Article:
Associative Ownership, Private Property, and Immigration
In this project, I adopt a middle ground between the two dominant philosophical positions within the debate on the ethics of immigration, namely statism and open borders, and propose a novel way to look at immigration. I argue that while most immigration restrictions are just in themselves, they can morally be overridden by humanitarian considerations, such as those involving refugees, asylum seekers, and individuals in other urgent circumstances. My position is inspired from Ryan Pevnick's quasi-Lockean discussion of associative ownership, which understands nations as the shared, collective property of its citizens. However, my position also divulges from Pevnick in that while he takes the principle of self-determination to the driving force of his argument, I focus instead on the sanctity of private property. Additionally, I also go step further in that I take Pevnick's discussion of collective ownership and apply it to the debate on political authority, in order to propose a dual aspect account of political obligation that is grounded in both, associative duties and fair play.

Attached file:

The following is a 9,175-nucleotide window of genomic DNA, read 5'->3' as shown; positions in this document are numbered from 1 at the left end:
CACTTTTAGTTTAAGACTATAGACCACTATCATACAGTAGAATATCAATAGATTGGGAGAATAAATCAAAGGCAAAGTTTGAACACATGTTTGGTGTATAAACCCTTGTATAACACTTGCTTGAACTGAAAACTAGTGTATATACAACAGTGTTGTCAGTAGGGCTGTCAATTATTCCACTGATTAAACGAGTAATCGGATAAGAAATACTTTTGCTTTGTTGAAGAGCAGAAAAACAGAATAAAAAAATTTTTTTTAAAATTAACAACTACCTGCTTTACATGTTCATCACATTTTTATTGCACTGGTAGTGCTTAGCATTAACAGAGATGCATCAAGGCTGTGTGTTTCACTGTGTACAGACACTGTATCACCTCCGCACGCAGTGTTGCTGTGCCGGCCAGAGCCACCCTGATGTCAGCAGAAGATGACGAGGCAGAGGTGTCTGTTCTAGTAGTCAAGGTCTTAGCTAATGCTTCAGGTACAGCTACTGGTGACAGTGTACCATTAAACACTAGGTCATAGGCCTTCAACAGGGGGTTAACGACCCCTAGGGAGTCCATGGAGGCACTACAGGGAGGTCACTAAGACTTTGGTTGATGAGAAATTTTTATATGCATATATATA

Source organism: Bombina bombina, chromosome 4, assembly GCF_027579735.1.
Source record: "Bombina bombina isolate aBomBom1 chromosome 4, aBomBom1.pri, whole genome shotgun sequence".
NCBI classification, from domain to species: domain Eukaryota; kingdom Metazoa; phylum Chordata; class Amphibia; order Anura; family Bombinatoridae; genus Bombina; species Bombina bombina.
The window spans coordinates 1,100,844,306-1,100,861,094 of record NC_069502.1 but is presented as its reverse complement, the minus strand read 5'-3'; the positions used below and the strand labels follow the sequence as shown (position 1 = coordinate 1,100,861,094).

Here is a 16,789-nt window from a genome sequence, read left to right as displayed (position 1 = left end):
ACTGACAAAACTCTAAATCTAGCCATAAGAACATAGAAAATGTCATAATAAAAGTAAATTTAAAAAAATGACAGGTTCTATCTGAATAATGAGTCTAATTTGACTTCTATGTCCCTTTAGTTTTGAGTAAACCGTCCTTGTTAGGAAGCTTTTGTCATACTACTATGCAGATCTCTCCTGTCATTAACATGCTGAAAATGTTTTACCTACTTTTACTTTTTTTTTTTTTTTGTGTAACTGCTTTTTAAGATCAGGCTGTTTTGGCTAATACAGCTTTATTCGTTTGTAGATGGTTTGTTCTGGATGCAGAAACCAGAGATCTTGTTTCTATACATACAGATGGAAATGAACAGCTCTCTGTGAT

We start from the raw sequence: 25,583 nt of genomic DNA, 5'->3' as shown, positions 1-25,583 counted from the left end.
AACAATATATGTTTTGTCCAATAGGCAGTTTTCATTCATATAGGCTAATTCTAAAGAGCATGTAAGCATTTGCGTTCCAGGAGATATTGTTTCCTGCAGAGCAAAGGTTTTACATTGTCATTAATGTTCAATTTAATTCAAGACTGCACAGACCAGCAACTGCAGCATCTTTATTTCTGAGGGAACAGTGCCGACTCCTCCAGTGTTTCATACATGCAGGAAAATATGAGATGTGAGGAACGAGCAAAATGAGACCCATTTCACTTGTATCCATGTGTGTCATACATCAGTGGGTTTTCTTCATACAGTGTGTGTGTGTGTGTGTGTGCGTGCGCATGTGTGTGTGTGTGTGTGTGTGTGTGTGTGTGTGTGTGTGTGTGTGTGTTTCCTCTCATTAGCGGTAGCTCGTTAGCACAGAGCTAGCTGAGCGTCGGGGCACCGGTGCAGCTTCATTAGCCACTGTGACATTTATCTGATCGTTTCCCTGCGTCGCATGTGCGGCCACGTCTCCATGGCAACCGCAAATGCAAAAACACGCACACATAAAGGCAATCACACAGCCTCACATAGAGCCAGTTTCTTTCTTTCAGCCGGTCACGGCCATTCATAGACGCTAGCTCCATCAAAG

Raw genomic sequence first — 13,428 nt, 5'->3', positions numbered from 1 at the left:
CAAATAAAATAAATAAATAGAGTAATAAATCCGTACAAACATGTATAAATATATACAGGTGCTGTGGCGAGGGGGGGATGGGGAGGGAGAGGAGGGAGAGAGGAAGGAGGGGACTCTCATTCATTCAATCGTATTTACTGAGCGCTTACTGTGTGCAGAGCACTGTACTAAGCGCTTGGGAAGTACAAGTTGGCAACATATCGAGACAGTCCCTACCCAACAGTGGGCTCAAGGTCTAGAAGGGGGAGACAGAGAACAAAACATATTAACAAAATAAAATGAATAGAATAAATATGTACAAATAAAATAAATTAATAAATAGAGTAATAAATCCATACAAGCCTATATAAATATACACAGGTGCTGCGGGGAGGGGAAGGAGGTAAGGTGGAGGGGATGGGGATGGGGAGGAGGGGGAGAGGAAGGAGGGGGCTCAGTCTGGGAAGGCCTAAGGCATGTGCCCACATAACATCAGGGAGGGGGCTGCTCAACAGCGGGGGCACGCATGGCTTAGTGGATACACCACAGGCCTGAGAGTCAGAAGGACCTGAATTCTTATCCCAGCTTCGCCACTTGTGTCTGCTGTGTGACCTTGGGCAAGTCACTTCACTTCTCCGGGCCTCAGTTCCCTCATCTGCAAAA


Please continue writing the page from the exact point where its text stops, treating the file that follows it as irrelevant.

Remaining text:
Javier Hidalgo, Abigail Cheever